Tour de Force

Bicycles makes cities more accessible and are a healthy, sustainable way to to get around. Moreover, if people travel by bicycle there will be fewer tailbacks. Yet many commuters still travel to work by car. That is why the government wants to make the Netherlands even more bicycle-friendly.

Cyclist in the bicycle garage at Rotterdam Central Station

Cyclist in the bicycle parking facility at Rotterdam Central Station, which has room for 5,190 bicycles.

It is the responsibility of municipalities and provinces to build cycle paths and encourage the use of bicycles. It is essential that all relevant parties are on board. In some cases, where situations call for a national effort, central government joins forces with the provincial and municipal authorities. One example of this is the Tour de Force programme, which will be running until 2020.

Tour de Force aims to raise the number of kilometres travelled by bicycle in the Netherlands by 20% over the next ten years. As part of the programme, the government is reviewing the main challenges involved in making cycling a more attractive option. They will then explore smart solutions to these challenges, joining forces with companies, NGOs and knowledge platforms including the CROW-Fietsberaad knowledge centre, the Dutch Cycling Embassy, and the Dutch Cyclists' Union.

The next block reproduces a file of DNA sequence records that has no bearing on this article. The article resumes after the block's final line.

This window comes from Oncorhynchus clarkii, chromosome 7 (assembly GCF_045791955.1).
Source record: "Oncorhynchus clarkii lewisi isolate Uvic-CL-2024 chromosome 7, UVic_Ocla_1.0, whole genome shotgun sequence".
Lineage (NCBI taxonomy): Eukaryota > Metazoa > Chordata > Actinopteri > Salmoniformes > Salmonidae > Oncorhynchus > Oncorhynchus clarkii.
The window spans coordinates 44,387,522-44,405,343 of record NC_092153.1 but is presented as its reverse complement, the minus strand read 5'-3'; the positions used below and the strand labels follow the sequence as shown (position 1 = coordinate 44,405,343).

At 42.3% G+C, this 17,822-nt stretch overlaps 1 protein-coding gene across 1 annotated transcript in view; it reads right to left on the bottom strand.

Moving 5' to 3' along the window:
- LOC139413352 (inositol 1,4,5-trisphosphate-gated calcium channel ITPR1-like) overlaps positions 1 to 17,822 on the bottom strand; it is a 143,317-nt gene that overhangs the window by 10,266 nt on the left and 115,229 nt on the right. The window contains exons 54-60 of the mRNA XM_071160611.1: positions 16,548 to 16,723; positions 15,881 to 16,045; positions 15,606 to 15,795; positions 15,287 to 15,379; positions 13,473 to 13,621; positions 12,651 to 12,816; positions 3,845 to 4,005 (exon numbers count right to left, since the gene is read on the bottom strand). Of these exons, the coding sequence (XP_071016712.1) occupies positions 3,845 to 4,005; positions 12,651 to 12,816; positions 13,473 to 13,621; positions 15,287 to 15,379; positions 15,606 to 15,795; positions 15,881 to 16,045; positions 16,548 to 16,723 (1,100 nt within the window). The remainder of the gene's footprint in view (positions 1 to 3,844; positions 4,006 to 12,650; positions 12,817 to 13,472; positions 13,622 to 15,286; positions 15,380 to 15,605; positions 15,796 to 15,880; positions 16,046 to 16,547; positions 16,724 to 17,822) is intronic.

Challenges to bicycle policy

The Tour de Force programme will seek answers to issues including:

  • How can we improve the link between the bicycle network and public transport?
  • How can smart technologies help cyclists? For example, traffic lights that turn green when a cyclist approaches, a system that indicates free spaces in bicycle parking facilities or a chip to help trace stolen bicycles.
  • As people grow older, how can we ensure that they stay safe while cycling?
  • How can we fund these measures?

Role of the central government

Central government can assist by bringing parties together, commissioning research, conducting experiments, amending regulations and, in some cases, by co-funding urban projects. One example of this is the renovation or construction of additional bicycle parking facilities at railway stations. The construction costs are usually shared by municipalities, provinces, transport regions and central government. Forecasts show that railway stations will need a great deal of new bicycle parking spaces in the next 15 years.

World’s largest bicycle parking facility